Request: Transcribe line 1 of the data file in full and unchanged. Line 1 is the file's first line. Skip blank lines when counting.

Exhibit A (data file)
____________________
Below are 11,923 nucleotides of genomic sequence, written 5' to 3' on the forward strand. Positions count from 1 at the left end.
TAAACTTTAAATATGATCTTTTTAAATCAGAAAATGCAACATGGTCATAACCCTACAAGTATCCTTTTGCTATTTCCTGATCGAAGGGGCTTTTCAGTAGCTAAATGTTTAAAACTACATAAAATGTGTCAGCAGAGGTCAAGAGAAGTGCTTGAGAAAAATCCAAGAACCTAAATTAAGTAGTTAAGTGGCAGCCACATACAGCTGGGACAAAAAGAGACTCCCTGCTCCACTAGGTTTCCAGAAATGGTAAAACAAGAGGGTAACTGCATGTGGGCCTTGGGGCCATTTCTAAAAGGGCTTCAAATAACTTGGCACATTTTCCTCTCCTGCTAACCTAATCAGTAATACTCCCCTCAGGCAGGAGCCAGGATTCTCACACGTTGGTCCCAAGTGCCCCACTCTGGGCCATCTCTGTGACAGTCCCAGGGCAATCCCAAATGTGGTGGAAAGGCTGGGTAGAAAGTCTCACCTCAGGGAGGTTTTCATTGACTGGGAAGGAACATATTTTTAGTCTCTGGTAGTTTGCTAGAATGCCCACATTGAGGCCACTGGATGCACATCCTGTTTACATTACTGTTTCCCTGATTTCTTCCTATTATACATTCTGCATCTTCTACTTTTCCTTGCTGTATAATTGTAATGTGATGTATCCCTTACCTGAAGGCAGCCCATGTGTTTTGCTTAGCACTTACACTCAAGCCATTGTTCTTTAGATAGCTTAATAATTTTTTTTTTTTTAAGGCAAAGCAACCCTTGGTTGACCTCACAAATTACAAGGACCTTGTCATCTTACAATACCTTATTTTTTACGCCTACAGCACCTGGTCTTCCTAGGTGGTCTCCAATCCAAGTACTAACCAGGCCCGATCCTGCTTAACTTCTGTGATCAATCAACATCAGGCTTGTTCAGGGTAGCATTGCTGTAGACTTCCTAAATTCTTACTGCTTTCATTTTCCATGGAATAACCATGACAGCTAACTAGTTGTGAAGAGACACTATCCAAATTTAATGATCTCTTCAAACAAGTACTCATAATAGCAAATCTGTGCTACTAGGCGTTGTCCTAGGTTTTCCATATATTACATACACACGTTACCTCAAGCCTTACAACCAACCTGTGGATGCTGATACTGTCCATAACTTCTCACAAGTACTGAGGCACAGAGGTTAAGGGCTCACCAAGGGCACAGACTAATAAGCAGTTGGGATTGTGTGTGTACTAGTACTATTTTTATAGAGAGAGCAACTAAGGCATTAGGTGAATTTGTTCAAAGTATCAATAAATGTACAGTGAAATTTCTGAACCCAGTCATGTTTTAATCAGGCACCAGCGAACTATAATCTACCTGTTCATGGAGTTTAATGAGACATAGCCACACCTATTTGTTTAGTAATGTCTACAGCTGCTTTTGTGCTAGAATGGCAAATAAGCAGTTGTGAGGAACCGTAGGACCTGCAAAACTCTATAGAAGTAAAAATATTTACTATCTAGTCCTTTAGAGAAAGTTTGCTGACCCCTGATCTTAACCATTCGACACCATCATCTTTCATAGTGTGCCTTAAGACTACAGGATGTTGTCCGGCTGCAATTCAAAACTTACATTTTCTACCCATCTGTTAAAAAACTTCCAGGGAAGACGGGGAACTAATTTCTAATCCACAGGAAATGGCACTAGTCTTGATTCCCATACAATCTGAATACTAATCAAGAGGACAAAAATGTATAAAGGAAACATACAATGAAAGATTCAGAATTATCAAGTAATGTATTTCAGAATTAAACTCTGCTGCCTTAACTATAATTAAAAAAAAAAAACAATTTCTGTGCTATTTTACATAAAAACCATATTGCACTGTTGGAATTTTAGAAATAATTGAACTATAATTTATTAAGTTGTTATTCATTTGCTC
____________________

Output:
Below are 11,923 nucleotides of genomic sequence, written 5' to 3' on the forward strand. Positions count from 1 at the left end.